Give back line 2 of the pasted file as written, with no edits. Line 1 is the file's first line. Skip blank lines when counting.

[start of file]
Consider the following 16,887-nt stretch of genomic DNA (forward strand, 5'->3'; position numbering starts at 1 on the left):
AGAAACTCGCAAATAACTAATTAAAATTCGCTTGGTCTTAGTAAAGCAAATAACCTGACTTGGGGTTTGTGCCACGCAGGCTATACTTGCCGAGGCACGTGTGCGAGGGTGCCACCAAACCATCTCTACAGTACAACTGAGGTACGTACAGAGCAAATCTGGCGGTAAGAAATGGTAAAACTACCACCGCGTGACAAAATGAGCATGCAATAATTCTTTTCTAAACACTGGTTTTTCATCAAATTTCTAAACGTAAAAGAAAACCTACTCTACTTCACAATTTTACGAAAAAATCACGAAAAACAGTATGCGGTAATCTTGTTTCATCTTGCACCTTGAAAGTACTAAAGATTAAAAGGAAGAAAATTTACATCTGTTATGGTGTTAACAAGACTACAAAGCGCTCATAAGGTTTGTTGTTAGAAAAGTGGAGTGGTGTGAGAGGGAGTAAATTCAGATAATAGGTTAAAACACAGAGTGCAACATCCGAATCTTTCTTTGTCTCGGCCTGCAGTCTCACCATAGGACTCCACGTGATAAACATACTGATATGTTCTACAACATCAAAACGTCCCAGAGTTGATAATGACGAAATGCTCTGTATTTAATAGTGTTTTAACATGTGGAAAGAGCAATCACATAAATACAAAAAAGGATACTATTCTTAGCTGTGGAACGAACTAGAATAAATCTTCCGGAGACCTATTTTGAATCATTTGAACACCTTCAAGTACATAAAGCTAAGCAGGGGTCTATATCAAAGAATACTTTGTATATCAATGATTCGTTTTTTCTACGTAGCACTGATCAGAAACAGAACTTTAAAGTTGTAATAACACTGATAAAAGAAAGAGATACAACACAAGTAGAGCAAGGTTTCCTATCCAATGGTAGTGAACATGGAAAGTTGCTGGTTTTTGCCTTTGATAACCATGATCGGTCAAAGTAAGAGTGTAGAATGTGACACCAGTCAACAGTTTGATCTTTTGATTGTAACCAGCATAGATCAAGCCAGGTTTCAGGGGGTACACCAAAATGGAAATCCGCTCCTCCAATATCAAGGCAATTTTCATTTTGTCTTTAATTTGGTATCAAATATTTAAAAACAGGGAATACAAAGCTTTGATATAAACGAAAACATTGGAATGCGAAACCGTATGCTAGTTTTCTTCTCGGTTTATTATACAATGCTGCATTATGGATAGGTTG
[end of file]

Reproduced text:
AGAAACTCGCAAATAACTAATTAAAATTCGCTTGGTCTTAGTAAAGCAAATAACCTGACTTGGGGTTTGTGCCACGCAGGCTATACTTGCCGAGGCACGTGTGCGAGGGTGCCACCAAACCATCTCTACAGTACAACTGAGGTACGTACAGAGCAAATCTGGCGGTAAGAAATGGTAAAACTACCACCGCGTGACAAAATGAGCATGCAATAATTCTTTTCTAAACACTGGTTTTTCATCAAATTTCTAAACGTAAAAGAAAACCTACTCTACTTCACAATTTTACGAAAAAATCACGAAAAACAGTATGCGGTAATCTTGTTTCATCTTGCACCTTGAAAGTACTAAAGATTAAAAGGAAGAAAATTTACATCTGTTATGGTGTTAACAAGACTACAAAGCGCTCATAAGGTTTGTTGTTAGAAAAGTGGAGTGGTGTGAGAGGGAGTAAATTCAGATAATAGGTTAAAACACAGAGTGCAACATCCGAATCTTTCTTTGTCTCGGCCTGCAGTCTCACCATAGGACTCCACGTGATAAACATACTGATATGTTCTACAACATCAAAACGTCCCAGAGTTGATAATGACGAAATGCTCTGTATTTAATAGTGTTTTAACATGTGGAAAGAGCAATCACATAAATACAAAAAAGGATACTATTCTTAGCTGTGGAACGAACTAGAATAAATCTTCCGGAGACCTATTTTGAATCATTTGAACACCTTCAAGTACATAAAGCTAAGCAGGGGTCTATATCAAAGAATACTTTGTATATCAATGATTCGTTTTTTCTACGTAGCACTGATCAGAAACAGAACTTTAAAGTTGTAATAACACTGATAAAAGAAAGAGATACAACACAAGTAGAGCAAGGTTTCCTATCCAATGGTAGTGAACATGGAAAGTTGCTGGTTTTTGCCTTTGATAACCATGATCGGTCAAAGTAAGAGTGTAGAATGTGACACCAGTCAACAGTTTGATCTTTTGATTGTAACCAGCATAGATCAAGCCAGGTTTCAGGGGGTACACCAAAATGGAAATCCGCTCCTCCAATATCAAGGCAATTTTCATTTTGTCTTTAATTTGGTATCAAATATTTAAAAACAGGGAATACAAAGCTTTGATATAAACGAAAACATTGGAATGCGAAACCGTATGCTAGTTTTCTTCTCGGTTTATTATACAATGCTGCATTATGGATAGGTTG